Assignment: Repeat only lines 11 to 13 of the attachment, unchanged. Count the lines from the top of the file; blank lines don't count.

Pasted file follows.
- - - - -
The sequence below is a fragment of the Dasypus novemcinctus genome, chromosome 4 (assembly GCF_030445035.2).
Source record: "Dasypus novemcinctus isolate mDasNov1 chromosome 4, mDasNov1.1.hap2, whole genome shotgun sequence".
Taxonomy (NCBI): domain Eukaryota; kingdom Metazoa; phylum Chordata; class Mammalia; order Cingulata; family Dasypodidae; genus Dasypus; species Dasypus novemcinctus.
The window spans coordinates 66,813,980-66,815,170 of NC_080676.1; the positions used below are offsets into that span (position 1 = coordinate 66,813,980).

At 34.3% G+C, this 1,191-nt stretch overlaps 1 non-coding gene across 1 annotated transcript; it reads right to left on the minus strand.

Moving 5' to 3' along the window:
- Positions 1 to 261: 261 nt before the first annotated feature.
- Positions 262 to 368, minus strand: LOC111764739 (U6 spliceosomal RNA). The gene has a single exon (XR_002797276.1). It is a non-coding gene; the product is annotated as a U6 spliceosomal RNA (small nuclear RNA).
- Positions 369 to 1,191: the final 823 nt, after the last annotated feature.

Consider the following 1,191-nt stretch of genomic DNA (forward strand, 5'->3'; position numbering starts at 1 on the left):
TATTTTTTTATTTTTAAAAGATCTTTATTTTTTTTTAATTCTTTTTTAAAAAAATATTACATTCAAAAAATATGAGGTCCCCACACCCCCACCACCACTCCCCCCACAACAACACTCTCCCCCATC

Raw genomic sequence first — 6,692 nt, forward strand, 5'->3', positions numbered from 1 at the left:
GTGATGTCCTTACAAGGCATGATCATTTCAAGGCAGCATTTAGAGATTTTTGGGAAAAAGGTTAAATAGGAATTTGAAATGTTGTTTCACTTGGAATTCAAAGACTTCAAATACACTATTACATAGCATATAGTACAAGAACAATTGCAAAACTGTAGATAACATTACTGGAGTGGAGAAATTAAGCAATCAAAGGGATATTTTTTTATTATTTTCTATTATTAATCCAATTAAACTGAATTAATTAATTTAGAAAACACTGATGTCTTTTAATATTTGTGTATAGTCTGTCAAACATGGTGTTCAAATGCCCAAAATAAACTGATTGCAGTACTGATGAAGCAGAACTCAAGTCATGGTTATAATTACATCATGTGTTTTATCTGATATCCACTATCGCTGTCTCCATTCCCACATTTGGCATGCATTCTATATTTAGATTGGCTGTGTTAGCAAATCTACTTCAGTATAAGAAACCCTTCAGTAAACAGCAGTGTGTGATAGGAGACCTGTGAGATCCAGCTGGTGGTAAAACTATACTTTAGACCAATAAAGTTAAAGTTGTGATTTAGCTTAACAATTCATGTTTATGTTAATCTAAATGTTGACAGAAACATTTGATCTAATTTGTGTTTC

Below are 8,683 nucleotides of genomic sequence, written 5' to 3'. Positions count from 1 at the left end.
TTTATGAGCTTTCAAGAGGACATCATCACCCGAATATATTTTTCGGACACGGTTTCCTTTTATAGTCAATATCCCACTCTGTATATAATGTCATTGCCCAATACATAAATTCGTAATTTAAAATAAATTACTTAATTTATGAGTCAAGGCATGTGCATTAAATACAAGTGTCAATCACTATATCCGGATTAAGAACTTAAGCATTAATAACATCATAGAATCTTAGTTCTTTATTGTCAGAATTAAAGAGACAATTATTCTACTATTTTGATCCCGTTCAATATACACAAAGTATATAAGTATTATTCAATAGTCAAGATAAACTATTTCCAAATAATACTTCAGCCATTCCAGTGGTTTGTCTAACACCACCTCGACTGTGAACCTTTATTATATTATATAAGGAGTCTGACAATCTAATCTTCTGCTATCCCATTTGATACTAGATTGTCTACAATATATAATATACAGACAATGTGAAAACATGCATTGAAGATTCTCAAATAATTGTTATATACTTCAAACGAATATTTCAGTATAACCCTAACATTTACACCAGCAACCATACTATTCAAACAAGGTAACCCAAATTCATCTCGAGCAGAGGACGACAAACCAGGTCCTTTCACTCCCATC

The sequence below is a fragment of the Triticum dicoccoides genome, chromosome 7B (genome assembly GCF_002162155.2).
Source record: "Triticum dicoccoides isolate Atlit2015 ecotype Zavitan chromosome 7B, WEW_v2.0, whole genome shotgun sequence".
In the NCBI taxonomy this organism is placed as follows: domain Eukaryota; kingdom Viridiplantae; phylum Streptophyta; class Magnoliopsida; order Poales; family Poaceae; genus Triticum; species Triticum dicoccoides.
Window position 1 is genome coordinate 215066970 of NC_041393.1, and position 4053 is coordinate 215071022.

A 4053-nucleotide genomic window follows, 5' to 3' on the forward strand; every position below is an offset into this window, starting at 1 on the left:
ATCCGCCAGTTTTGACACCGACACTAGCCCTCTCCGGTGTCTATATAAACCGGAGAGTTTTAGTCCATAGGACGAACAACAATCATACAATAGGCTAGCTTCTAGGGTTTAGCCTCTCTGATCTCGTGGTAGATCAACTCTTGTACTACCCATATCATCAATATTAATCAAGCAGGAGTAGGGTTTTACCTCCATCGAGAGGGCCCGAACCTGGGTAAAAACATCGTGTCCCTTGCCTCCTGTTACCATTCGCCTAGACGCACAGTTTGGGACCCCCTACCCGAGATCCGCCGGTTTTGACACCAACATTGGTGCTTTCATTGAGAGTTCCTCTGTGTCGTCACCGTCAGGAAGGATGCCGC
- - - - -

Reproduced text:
TATTTTTTTATTTTTAAAAGATCTTTATTTTTTTTTAATTCTTTTTTAAAAAAATATTACATTCAAAAAATATGAGGTCCCCACACCCCCACCACCACTCCCCCCACAACAACACTCTCCCCCATC

Raw genomic sequence first — 6,692 nt, forward strand, 5'->3', positions numbered from 1 at the left:
GTGATGTCCTTACAAGGCATGATCATTTCAAGGCAGCATTTAGAGATTTTTGGGAAAAAGGTTAAATAGGAATTTGAAATGTTGTTTCACTTGGAATTCAAAGACTTCAAATACACTATTACATAGCATATAGTACAAGAACAATTGCAAAACTGTAGATAACATTACTGGAGTGGAGAAATTAAGCAATCAAAGGGATATTTTTTTATTATTTTCTATTATTAATCCAATTAAACTGAATTAATTAATTTAGAAAACACTGATGTCTTTTAATATTTGTGTATAGTCTGTCAAACATGGTGTTCAAATGCCCAAAATAAACTGATTGCAGTACTGATGAAGCAGAACTCAAGTCATGGTTATAATTACATCATGTGTTTTATCTGATATCCACTATCGCTGTCTCCATTCCCACATTTGGCATGCATTCTATATTTAGATTGGCTGTGTTAGCAAATCTACTTCAGTATAAGAAACCCTTCAGTAAACAGCAGTGTGTGATAGGAGACCTGTGAGATCCAGCTGGTGGTAAAACTATACTTTAGACCAATAAAGTTAAAGTTGTGATTTAGCTTAACAATTCATGTTTATGTTAATCTAAATGTTGACAGAAACATTTGATCTAATTTGTGTTTC